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Sample Usage

Now that you’ve been introduced to regular expressions and patterns, let’s look at a few examples of common validation and formatting functions.

- Valid Number

A valid number value should contain only an optional minus sign, followed by digits, followed by an optional dot (.) to signal decimals, and if it's present, additional digits. A regular expression to do that would look like this:

var anum=/(^-*\d+$)|(^-*\d+\.\d+$)/

- Valid Date Format

A valid short date should consist of a 2-digit month, date separator, 2-digit day, date separator, and a 4-digit year (e.g. 02/02/2000). It would be nice to allow the user to use any valid date separator character that your backend database supported such as slashes, dashes and periods. You want to be sure the user enters the same date separator character for all occurrences. The following function returns true or false depending on whether the user input matches this date format:

function checkdateformat(userinput){
var dateformat = /^\d{1,2}(\-|\/|\.)\d{1,2}\1\d{4}$/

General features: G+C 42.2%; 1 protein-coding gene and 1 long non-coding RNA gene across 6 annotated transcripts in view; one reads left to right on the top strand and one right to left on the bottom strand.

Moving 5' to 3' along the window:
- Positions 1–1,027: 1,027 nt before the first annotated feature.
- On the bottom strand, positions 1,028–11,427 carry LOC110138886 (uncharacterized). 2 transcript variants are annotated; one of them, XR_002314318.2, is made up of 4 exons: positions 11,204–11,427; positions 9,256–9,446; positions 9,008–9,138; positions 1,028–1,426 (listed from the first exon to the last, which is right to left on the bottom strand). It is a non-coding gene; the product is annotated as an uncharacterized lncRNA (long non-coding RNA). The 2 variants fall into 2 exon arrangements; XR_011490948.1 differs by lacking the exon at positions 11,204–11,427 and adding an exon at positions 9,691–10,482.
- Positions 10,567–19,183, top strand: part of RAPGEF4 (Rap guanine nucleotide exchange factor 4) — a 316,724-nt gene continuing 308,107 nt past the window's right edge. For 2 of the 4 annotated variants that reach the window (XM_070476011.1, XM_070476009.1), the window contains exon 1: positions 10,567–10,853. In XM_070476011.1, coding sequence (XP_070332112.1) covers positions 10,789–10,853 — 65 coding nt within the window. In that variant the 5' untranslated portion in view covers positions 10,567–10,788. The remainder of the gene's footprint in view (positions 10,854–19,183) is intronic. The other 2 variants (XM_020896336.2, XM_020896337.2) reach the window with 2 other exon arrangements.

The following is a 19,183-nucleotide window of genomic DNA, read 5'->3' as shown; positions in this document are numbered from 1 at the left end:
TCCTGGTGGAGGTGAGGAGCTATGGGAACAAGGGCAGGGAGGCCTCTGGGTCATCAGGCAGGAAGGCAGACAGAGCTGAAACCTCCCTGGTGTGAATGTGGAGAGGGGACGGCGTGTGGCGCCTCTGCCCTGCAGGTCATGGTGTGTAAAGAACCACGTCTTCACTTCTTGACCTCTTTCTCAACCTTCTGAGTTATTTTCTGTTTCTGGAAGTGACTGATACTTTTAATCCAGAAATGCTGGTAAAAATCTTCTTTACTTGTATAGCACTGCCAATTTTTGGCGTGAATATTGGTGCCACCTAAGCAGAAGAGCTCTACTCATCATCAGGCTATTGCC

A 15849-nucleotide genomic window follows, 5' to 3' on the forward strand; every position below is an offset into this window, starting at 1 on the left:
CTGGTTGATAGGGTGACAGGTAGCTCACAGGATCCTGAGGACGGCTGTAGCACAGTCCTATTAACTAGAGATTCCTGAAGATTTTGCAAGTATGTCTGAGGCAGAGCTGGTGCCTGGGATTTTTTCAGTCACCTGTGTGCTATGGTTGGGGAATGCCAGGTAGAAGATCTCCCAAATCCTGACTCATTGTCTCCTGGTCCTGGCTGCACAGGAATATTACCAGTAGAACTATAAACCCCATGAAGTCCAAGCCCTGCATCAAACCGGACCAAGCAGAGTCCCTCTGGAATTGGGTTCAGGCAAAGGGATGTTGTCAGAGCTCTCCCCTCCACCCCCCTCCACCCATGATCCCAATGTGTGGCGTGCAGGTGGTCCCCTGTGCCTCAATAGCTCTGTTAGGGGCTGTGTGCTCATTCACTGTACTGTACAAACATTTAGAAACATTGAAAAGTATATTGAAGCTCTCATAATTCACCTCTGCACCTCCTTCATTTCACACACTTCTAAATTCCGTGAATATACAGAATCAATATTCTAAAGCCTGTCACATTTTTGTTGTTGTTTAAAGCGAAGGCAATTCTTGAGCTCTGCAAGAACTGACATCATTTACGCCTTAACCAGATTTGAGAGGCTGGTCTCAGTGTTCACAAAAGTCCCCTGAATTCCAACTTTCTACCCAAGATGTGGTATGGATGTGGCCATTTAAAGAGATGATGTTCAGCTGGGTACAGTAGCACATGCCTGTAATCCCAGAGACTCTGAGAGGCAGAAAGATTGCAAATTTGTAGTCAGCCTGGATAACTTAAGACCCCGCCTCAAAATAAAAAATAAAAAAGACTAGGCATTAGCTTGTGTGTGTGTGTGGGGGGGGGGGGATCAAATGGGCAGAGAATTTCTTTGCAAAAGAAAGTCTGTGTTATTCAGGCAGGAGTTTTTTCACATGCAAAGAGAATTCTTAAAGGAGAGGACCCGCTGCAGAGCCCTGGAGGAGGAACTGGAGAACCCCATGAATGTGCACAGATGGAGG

return dateformat.test(userinput) //returns true or false depending on userinput
}

This example uses backreferencing to ensure that the second date separator matches the first one.

- Replace HTML tags (brackets) with entities instead

User input often times must be parsed for security or to ensure it doesn't mess up the formatting of the page. The most common task is to remove any HTML tags (brackets) entered by the user, and replace them with their entities equivalent instead. The following function does just that- replace "<" and ">" with "&lt;" and "&gt;", respectively:

function htmltoentity(userinput){
var formatted=userinput.replace(/(<)|(>)/g,
function(thematch){if (thematch=="<") return "&lt;"; else return "&gt;"})
}

The first parameter of  replace() searches for a match for either "<" or ">". The second parameter demonstrates something new and interesting- you can actually use a function instead of a plain replacement text as the parameter. When a function is used, the parameter of it (in this case, "thematch") contains the matched substring and returns what you wish it to be replaced with. Since we're looking to replace both "<" and ">", this function will help us return two different replacement strings accordingly.

And with that this tutorial concludes. As you can see, Regular Expressions really isn't that difficult to understand, with a little time and practice that is!

This tutorial is written by Karen Gayda. Modified by JavaScriptKit.com for structure and added additional content plus examples. Karen Gayda is a Senior Software Engineer in the Internet Services Division at Stellcom Technologies located in San Diego, CA.

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